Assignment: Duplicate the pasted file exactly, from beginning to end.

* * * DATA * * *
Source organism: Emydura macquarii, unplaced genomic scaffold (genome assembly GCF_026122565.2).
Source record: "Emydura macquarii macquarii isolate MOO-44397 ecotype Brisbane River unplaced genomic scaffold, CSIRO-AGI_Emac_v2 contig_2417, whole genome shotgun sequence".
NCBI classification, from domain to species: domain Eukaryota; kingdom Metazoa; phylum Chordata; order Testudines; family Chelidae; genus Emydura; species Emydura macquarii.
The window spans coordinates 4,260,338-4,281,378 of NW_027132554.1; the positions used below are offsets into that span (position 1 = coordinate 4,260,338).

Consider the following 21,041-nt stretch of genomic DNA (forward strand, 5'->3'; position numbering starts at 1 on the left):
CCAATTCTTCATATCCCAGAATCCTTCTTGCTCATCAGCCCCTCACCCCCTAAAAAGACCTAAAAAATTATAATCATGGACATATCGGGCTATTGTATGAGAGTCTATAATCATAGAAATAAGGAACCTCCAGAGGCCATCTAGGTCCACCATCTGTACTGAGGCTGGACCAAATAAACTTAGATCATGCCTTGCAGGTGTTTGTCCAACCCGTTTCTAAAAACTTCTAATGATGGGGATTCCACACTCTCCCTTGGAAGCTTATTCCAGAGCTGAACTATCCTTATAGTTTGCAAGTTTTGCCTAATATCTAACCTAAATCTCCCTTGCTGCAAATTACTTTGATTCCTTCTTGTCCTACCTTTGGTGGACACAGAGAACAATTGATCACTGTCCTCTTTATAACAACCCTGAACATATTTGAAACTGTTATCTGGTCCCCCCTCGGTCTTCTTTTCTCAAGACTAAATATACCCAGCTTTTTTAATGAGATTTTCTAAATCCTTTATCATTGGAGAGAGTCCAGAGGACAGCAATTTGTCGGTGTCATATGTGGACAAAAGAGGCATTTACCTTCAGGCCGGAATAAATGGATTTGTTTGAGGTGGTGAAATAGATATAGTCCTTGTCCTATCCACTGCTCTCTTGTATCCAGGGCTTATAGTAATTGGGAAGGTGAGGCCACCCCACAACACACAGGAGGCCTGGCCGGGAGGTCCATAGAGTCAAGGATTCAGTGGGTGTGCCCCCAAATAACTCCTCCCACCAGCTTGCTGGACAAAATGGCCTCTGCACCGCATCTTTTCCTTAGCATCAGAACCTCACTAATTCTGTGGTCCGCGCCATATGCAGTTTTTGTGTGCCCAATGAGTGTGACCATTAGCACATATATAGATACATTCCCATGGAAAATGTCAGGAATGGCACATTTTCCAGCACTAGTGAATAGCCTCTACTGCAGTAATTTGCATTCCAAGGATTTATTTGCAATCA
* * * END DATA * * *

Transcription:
Source organism: Emydura macquarii, unplaced genomic scaffold (genome assembly GCF_026122565.2).
Source record: "Emydura macquarii macquarii isolate MOO-44397 ecotype Brisbane River unplaced genomic scaffold, CSIRO-AGI_Emac_v2 contig_2417, whole genome shotgun sequence".
NCBI classification, from domain to species: domain Eukaryota; kingdom Metazoa; phylum Chordata; order Testudines; family Chelidae; genus Emydura; species Emydura macquarii.
The window spans coordinates 4,260,338-4,281,378 of NW_027132554.1; the positions used below are offsets into that span (position 1 = coordinate 4,260,338).

Consider the following 21,041-nt stretch of genomic DNA (forward strand, 5'->3'; position numbering starts at 1 on the left):
CCAATTCTTCATATCCCAGAATCCTTCTTGCTCATCAGCCCCTCACCCCCTAAAAAGACCTAAAAAATTATAATCATGGACATATCGGGCTATTGTATGAGAGTCTATAATCATAGAAATAAGGAACCTCCAGAGGCCATCTAGGTCCACCATCTGTACTGAGGCTGGACCAAATAAACTTAGATCATGCCTTGCAGGTGTTTGTCCAACCCGTTTCTAAAAACTTCTAATGATGGGGATTCCACACTCTCCCTTGGAAGCTTATTCCAGAGCTGAACTATCCTTATAGTTTGCAAGTTTTGCCTAATATCTAACCTAAATCTCCCTTGCTGCAAATTACTTTGATTCCTTCTTGTCCTACCTTTGGTGGACACAGAGAACAATTGATCACTGTCCTCTTTATAACAACCCTGAACATATTTGAAACTGTTATCTGGTCCCCCCTCGGTCTTCTTTTCTCAAGACTAAATATACCCAGCTTTTTTAATGAGATTTTCTAAATCCTTTATCATTGGAGAGAGTCCAGAGGACAGCAATTTGTCGGTGTCATATGTGGACAAAAGAGGCATTTACCTTCAGGCCGGAATAAATGGATTTGTTTGAGGTGGTGAAATAGATATAGTCCTTGTCCTATCCACTGCTCTCTTGTATCCAGGGCTTATAGTAATTGGGAAGGTGAGGCCACCCCACAACACACAGGAGGCCTGGCCGGGAGGTCCATAGAGTCAAGGATTCAGTGGGTGTGCCCCCAAATAACTCCTCCCACCAGCTTGCTGGACAAAATGGCCTCTGCACCGCATCTTTTCCTTAGCATCAGAACCTCACTAATTCTGTGGTCCGCGCCATATGCAGTTTTTGTGTGCCCAATGAGTGTGACCATTAGCACATATATAGATACATTCCCATGGAAAATGTCAGGAATGGCACATTTTCCAGCACTAGTGAATAGCCTCTACTGCAGTAATTTGCATTCCAAGGATTTATTTGCAATCA